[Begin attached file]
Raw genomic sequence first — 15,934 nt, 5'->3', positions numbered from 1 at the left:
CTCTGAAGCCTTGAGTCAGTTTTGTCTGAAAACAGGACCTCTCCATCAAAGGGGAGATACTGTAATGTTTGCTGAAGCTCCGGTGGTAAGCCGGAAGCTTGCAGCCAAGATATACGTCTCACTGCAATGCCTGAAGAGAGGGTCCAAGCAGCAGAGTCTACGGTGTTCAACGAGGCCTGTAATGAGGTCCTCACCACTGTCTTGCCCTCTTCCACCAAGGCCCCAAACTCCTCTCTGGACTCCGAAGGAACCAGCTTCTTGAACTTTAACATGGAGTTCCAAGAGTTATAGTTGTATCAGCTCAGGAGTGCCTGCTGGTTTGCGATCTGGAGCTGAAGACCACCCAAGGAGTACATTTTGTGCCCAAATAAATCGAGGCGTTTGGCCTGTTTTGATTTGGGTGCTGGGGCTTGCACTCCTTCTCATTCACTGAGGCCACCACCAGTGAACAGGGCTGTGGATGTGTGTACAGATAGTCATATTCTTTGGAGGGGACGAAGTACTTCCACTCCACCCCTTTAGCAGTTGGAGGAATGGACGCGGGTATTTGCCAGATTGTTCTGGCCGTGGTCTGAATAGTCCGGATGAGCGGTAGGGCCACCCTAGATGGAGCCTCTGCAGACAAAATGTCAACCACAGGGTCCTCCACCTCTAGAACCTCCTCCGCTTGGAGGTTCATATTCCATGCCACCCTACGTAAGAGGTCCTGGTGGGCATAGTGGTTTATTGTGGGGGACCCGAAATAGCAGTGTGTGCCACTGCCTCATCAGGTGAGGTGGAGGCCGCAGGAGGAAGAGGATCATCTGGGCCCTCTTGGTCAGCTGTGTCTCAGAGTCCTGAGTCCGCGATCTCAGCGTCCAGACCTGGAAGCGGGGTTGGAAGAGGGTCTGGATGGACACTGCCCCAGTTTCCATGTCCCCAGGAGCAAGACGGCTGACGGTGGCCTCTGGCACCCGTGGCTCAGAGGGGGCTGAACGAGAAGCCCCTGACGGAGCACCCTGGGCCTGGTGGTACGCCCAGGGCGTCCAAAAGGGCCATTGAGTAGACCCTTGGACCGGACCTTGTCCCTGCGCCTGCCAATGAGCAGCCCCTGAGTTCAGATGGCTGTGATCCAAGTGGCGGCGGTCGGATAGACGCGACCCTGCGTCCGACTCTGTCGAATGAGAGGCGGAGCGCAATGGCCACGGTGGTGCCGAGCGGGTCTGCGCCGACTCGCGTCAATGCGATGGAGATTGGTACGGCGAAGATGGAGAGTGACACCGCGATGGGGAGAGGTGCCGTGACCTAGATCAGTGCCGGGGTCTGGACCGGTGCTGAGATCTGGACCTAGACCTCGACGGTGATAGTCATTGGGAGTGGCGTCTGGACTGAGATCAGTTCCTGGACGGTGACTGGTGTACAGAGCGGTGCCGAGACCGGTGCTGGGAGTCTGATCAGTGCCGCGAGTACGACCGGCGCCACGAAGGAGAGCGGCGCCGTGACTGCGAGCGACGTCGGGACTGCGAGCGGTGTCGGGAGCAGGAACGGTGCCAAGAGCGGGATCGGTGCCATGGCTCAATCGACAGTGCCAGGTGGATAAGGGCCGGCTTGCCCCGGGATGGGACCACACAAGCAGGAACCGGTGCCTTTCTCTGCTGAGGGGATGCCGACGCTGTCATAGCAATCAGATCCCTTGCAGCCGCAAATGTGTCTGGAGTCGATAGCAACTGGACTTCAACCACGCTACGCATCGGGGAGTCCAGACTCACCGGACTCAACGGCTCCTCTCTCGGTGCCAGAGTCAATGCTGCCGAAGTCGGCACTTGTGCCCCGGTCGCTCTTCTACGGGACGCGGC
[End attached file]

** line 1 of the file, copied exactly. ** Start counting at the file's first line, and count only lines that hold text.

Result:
Raw genomic sequence first — 15,934 nt, 5'->3', positions numbered from 1 at the left: